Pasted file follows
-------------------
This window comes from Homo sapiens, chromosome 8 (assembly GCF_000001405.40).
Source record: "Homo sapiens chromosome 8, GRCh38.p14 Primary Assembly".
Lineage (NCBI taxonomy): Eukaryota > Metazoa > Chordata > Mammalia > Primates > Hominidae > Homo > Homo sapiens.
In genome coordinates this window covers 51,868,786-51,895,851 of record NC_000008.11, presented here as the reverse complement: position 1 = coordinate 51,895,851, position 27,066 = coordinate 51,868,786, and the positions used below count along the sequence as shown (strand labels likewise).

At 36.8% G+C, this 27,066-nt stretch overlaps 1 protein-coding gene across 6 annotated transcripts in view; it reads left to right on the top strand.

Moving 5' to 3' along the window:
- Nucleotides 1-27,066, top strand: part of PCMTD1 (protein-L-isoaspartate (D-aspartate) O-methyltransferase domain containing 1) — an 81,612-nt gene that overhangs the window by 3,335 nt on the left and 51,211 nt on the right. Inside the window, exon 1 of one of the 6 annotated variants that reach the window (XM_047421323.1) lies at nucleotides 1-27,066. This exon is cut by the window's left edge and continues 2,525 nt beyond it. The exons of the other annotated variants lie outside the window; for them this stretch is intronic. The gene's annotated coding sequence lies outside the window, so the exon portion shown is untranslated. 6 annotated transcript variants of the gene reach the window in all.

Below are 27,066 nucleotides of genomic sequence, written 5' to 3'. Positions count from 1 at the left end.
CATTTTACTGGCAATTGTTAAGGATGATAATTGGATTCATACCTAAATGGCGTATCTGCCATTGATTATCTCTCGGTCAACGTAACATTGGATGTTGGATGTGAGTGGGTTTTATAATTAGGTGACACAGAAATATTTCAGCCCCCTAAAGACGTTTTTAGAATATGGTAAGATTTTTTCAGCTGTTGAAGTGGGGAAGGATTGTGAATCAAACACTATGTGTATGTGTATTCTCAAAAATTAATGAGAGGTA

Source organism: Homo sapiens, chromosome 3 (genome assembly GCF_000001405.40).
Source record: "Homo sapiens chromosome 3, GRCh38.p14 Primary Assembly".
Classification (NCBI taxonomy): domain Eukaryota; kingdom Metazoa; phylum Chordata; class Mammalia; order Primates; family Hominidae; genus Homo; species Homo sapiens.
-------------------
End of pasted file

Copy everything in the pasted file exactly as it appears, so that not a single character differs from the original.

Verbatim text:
This window comes from Homo sapiens, chromosome 8 (assembly GCF_000001405.40).
Source record: "Homo sapiens chromosome 8, GRCh38.p14 Primary Assembly".
Lineage (NCBI taxonomy): Eukaryota > Metazoa > Chordata > Mammalia > Primates > Hominidae > Homo > Homo sapiens.
In genome coordinates this window covers 51,868,786-51,895,851 of record NC_000008.11, presented here as the reverse complement: position 1 = coordinate 51,895,851, position 27,066 = coordinate 51,868,786, and the positions used below count along the sequence as shown (strand labels likewise).

At 36.8% G+C, this 27,066-nt stretch overlaps 1 protein-coding gene across 6 annotated transcripts in view; it reads left to right on the top strand.

Moving 5' to 3' along the window:
- Nucleotides 1-27,066, top strand: part of PCMTD1 (protein-L-isoaspartate (D-aspartate) O-methyltransferase domain containing 1) — an 81,612-nt gene that overhangs the window by 3,335 nt on the left and 51,211 nt on the right. Inside the window, exon 1 of one of the 6 annotated variants that reach the window (XM_047421323.1) lies at nucleotides 1-27,066. This exon is cut by the window's left edge and continues 2,525 nt beyond it. The exons of the other annotated variants lie outside the window; for them this stretch is intronic. The gene's annotated coding sequence lies outside the window, so the exon portion shown is untranslated. 6 annotated transcript variants of the gene reach the window in all.

Below are 27,066 nucleotides of genomic sequence, written 5' to 3'. Positions count from 1 at the left end.
CATTTTACTGGCAATTGTTAAGGATGATAATTGGATTCATACCTAAATGGCGTATCTGCCATTGATTATCTCTCGGTCAACGTAACATTGGATGTTGGATGTGAGTGGGTTTTATAATTAGGTGACACAGAAATATTTCAGCCCCCTAAAGACGTTTTTAGAATATGGTAAGATTTTTTCAGCTGTTGAAGTGGGGAAGGATTGTGAATCAAACACTATGTGTATGTGTATTCTCAAAAATTAATGAGAGGTA

Source organism: Homo sapiens, chromosome 3 (genome assembly GCF_000001405.40).
Source record: "Homo sapiens chromosome 3, GRCh38.p14 Primary Assembly".
Classification (NCBI taxonomy): domain Eukaryota; kingdom Metazoa; phylum Chordata; class Mammalia; order Primates; family Hominidae; genus Homo; species Homo sapiens.